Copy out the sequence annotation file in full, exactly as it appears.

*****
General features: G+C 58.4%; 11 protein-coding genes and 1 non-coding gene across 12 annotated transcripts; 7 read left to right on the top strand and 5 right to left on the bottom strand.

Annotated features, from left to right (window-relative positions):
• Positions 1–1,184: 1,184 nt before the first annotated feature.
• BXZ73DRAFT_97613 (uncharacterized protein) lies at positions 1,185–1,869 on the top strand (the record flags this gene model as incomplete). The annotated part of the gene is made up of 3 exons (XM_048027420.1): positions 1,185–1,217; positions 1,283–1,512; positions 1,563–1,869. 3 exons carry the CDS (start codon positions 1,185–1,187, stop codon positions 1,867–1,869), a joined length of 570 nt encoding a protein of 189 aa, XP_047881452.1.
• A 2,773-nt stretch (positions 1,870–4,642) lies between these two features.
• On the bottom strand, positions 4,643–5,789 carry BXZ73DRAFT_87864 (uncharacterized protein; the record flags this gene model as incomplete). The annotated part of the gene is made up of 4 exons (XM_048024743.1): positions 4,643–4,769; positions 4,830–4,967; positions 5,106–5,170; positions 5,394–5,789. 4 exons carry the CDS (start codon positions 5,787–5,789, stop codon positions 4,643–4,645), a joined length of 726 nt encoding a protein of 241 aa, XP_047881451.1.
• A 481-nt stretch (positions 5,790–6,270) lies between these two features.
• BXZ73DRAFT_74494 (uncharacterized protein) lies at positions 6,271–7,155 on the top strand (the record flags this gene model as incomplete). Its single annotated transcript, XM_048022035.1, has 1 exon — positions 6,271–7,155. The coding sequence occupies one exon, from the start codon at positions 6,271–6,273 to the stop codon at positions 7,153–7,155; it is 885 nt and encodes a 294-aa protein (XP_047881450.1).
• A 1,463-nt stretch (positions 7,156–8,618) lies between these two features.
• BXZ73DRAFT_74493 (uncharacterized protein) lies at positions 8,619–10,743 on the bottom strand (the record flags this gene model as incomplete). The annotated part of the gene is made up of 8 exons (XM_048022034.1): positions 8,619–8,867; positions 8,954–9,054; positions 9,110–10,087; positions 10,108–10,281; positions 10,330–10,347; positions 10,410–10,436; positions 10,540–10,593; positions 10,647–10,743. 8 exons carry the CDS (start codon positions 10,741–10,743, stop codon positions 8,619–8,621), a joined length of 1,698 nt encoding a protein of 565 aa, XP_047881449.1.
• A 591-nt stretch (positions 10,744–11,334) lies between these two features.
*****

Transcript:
General features: G+C 58.4%; 11 protein-coding genes and 1 non-coding gene across 12 annotated transcripts; 7 read left to right on the top strand and 5 right to left on the bottom strand.

Annotated features, from left to right (window-relative positions):
• Positions 1–1,184: 1,184 nt before the first annotated feature.
• BXZ73DRAFT_97613 (uncharacterized protein) lies at positions 1,185–1,869 on the top strand (the record flags this gene model as incomplete). The annotated part of the gene is made up of 3 exons (XM_048027420.1): positions 1,185–1,217; positions 1,283–1,512; positions 1,563–1,869. 3 exons carry the CDS (start codon positions 1,185–1,187, stop codon positions 1,867–1,869), a joined length of 570 nt encoding a protein of 189 aa, XP_047881452.1.
• A 2,773-nt stretch (positions 1,870–4,642) lies between these two features.
• On the bottom strand, positions 4,643–5,789 carry BXZ73DRAFT_87864 (uncharacterized protein; the record flags this gene model as incomplete). The annotated part of the gene is made up of 4 exons (XM_048024743.1): positions 4,643–4,769; positions 4,830–4,967; positions 5,106–5,170; positions 5,394–5,789. 4 exons carry the CDS (start codon positions 5,787–5,789, stop codon positions 4,643–4,645), a joined length of 726 nt encoding a protein of 241 aa, XP_047881451.1.
• A 481-nt stretch (positions 5,790–6,270) lies between these two features.
• BXZ73DRAFT_74494 (uncharacterized protein) lies at positions 6,271–7,155 on the top strand (the record flags this gene model as incomplete). Its single annotated transcript, XM_048022035.1, has 1 exon — positions 6,271–7,155. The coding sequence occupies one exon, from the start codon at positions 6,271–6,273 to the stop codon at positions 7,153–7,155; it is 885 nt and encodes a 294-aa protein (XP_047881450.1).
• A 1,463-nt stretch (positions 7,156–8,618) lies between these two features.
• BXZ73DRAFT_74493 (uncharacterized protein) lies at positions 8,619–10,743 on the bottom strand (the record flags this gene model as incomplete). The annotated part of the gene is made up of 8 exons (XM_048022034.1): positions 8,619–8,867; positions 8,954–9,054; positions 9,110–10,087; positions 10,108–10,281; positions 10,330–10,347; positions 10,410–10,436; positions 10,540–10,593; positions 10,647–10,743. 8 exons carry the CDS (start codon positions 10,741–10,743, stop codon positions 8,619–8,621), a joined length of 1,698 nt encoding a protein of 565 aa, XP_047881449.1.
• A 591-nt stretch (positions 10,744–11,334) lies between these two features.